We step away from the offensive end for a moment, from the precise spacing and back-door cuts and long-range shooting more accurate than Dana Carvey
imitating George Bush.
Have you heard the one about Air Force basketball?
It seems the cadets are as proficient defending the rim as they are the country.
"We always tell the guys the key to becoming a better player starts on the (defensive) side of the ball," Air Force coach Joe Scott said. "You know,
when you're holding people to 47 points a game and forcing 18 turnovers in the half-court and keeping teams to 26 percent on 3-pointers, you're out
there guarding people."
And, ultimately, beating them.
In this case, 14 of 16 opponents this season.
In this case, a school-record 12 straight and counting.
The national story that has become Air Force hoops continued gaining strength this week, when the Falcons improved to 14-2 overall and 4-0 in
Mountain West Conference play with home victories against BYU and Utah.
Air Force (unbeaten in a conference where all other seven teams have at least two defeats) has received votes in both Top 25 polls the last few
weeks, another indication of how far the Academy has come under a former all-Ivy league point guard who played for legendary Princeton coach Pete
Scott is the fourth-year Falcons coach who inherited a program that had not managed an above-.500 season since 1977-78, whose often fiery and intense
courtside demeanor has played well for a group of disciplined young men intent on proving their style can exist among the nation's elite.
Allowing opponents fewer points than they are accustomed is nothing new for Air Force, whose deliberate offensive scheme limits another's opportunity to
score. But never has Air Force offered this much skill and size and
athleticism. Scott has upgraded the program's recruiting to an all-time
high, and with better players has come a team that is not only winning, but
doing so comfortably.
Win at New Mexico by 26. Beat BYU by 22. Defeat Utah by 13.
"Air Force used to just pack it in defensively and take its chances,'' said Colorado State coach Dale Layer, whose team lost its conference opener
at home to Air Force by eight. "But now they're extending and switching on their man-defense. They're tougher. They're more physical. They're in the
middle of our conference athletically, and when was the last time you could
say that about any Air Force team?
"College basketball fans might be surprised at what Air Force is doing, but no coach in the country is."
The names are not ones you found gracing preseason magazine covers, but are slowly emerging ones to remember. Nick Welch is a 6-foot-8 sophomore center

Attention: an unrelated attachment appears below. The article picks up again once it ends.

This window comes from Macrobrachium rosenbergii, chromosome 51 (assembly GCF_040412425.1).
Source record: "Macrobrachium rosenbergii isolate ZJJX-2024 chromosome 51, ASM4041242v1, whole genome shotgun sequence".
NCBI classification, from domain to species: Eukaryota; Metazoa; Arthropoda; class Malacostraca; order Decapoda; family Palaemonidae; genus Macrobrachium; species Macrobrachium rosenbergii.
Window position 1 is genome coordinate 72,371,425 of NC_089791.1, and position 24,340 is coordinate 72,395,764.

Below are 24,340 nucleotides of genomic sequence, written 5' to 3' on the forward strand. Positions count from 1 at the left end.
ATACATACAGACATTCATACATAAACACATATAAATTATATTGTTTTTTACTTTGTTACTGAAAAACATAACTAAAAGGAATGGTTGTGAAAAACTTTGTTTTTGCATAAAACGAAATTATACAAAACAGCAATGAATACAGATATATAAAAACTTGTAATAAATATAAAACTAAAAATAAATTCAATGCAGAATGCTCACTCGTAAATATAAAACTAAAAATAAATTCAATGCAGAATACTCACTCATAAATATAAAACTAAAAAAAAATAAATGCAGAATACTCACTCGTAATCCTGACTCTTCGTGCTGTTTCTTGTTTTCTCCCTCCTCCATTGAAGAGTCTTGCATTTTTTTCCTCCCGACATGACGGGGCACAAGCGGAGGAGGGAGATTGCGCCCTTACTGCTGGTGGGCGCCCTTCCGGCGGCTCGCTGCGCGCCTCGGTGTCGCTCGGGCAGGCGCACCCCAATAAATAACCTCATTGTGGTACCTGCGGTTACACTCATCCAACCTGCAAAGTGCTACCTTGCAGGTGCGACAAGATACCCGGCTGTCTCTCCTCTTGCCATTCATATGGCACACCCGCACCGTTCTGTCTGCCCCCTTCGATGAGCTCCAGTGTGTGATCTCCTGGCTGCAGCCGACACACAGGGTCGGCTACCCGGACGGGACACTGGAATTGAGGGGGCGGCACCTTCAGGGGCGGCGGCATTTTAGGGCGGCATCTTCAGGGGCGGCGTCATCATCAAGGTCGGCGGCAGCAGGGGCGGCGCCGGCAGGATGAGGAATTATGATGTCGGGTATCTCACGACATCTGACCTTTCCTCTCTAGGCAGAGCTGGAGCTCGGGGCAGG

who averages 9.9 points, 4.1 rebounds, shoots 54 percent on 3s and gives the Falcons the kind of physical, active post presence the program has
lacked; Tim Keller is a junior guard averaging a team-high 11.1 points; Antoine Hood is a sophomore guard shooting 43 percent on 3s; senior
forward Joel Gerlach is a three-year starter; and senior wing A.J. Kuhle never met a charge he wouldn't take.
The Falcons are winning by an average of 15 points and shooting 50.4 percent, but Scott is not ready to agree with some of his coaching brethren
that his team is running the Princeton offense better than at any point in college history.
Scott was an assistant at Princeton in 1998, when the Tigers went 14-0 in the Ivy League and were ranked has high as seventh nationally.
"We're not to that point yet, but we're on our way to that point," Scott said. "You know, I have always felt the true test of being good is being
successful in good times, when people who never used to look you in the eye are now slapping you on the back and you're the toast of the town. Then, you
get up the next morning and get to work 15 minutes early to work on the things that need improving. Our team has been really good at that.
"I really think the program not being good in the past has helped us. My guys want to prove all that stuff is gone. They know that the second they think they're better than San Diego State or UNLV or whoever it is we're playing, we'll lose by 20. We know how good our league is, how good the
players and coaches in it are. Our guys just want to sort of keep this going and make a much larger statement, to do more than we already have."
Said the sophomore Welch: "Four conference games does not win a conference championship. That is the one honor we all really want. We haven't really
accomplished anything yet."
Oh, but they have. The question is no longer whether Scott can make Air Force basketball legitimate, but rather how far can the Falcons ultimately go.
You might bet against them, but know this: Those coaches preparing to play them won't.
Hawaii coach Riley Wallace sees it and so do opposing peers. The Rainbow Warriors might be emerging as the WAC's best team this season for one major reason:
"You can tell it's a very close-knit group," Rice coach Willis Wilson said. "It's a very unselfish team. They don't have one guy that if you
can shut him down, you can win. They all play so well together. They're spontaneous, create good movement offensively and do a nice job defensively.